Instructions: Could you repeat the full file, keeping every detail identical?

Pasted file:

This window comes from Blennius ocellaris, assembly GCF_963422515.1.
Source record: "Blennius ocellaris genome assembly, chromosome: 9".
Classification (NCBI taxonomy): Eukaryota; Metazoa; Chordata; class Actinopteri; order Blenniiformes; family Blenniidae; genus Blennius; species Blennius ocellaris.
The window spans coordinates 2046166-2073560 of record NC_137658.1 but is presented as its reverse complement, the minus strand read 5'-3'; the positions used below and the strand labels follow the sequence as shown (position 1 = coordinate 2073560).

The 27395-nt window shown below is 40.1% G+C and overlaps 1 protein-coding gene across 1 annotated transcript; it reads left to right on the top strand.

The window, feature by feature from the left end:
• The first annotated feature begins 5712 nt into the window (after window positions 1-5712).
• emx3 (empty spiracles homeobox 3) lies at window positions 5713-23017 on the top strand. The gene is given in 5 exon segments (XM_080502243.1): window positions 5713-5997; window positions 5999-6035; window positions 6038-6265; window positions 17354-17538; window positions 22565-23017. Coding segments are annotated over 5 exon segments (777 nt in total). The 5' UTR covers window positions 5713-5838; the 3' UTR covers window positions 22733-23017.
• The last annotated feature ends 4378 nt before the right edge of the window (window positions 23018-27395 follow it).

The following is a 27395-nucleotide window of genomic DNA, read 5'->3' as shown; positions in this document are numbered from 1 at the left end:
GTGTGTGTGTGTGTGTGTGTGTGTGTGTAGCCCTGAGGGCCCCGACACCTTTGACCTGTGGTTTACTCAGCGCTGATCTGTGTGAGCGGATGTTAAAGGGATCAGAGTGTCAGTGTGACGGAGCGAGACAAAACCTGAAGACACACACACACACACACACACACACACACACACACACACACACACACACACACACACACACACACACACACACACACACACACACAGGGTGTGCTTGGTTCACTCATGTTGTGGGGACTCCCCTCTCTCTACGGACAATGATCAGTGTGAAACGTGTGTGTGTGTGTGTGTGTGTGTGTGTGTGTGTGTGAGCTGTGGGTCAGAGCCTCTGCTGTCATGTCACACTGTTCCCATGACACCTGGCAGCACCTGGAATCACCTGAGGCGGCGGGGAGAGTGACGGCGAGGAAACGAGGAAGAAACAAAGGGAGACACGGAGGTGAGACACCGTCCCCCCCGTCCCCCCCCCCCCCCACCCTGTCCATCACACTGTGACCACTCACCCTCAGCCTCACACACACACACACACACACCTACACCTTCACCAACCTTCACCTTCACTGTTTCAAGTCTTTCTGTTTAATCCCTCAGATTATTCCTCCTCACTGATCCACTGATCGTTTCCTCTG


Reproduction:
This window comes from Blennius ocellaris, assembly GCF_963422515.1.
Source record: "Blennius ocellaris genome assembly, chromosome: 9".
Classification (NCBI taxonomy): Eukaryota; Metazoa; Chordata; class Actinopteri; order Blenniiformes; family Blenniidae; genus Blennius; species Blennius ocellaris.
The window spans coordinates 2046166-2073560 of record NC_137658.1 but is presented as its reverse complement, the minus strand read 5'-3'; the positions used below and the strand labels follow the sequence as shown (position 1 = coordinate 2073560).

The 27395-nt window shown below is 40.1% G+C and overlaps 1 protein-coding gene across 1 annotated transcript; it reads left to right on the top strand.

The window, feature by feature from the left end:
• The first annotated feature begins 5712 nt into the window (after window positions 1-5712).
• emx3 (empty spiracles homeobox 3) lies at window positions 5713-23017 on the top strand. The gene is given in 5 exon segments (XM_080502243.1): window positions 5713-5997; window positions 5999-6035; window positions 6038-6265; window positions 17354-17538; window positions 22565-23017. Coding segments are annotated over 5 exon segments (777 nt in total). The 5' UTR covers window positions 5713-5838; the 3' UTR covers window positions 22733-23017.
• The last annotated feature ends 4378 nt before the right edge of the window (window positions 23018-27395 follow it).

The following is a 27395-nucleotide window of genomic DNA, read 5'->3' as shown; positions in this document are numbered from 1 at the left end:
GTGTGTGTGTGTGTGTGTGTGTGTGTGTAGCCCTGAGGGCCCCGACACCTTTGACCTGTGGTTTACTCAGCGCTGATCTGTGTGAGCGGATGTTAAAGGGATCAGAGTGTCAGTGTGACGGAGCGAGACAAAACCTGAAGACACACACACACACACACACACACACACACACACACACACACACACACACACACACACACACACACACACACACACACACACACACAGGGTGTGCTTGGTTCACTCATGTTGTGGGGACTCCCCTCTCTCTACGGACAATGATCAGTGTGAAACGTGTGTGTGTGTGTGTGTGTGTGTGTGTGTGTGTGTGAGCTGTGGGTCAGAGCCTCTGCTGTCATGTCACACTGTTCCCATGACACCTGGCAGCACCTGGAATCACCTGAGGCGGCGGGGAGAGTGACGGCGAGGAAACGAGGAAGAAACAAAGGGAGACACGGAGGTGAGACACCGTCCCCCCCGTCCCCCCCCCCCCCCACCCTGTCCATCACACTGTGACCACTCACCCTCAGCCTCACACACACACACACACACACCTACACCTTCACCAACCTTCACCTTCACTGTTTCAAGTCTTTCTGTTTAATCCCTCAGATTATTCCTCCTCACTGATCCACTGATCGTTTCCTCTG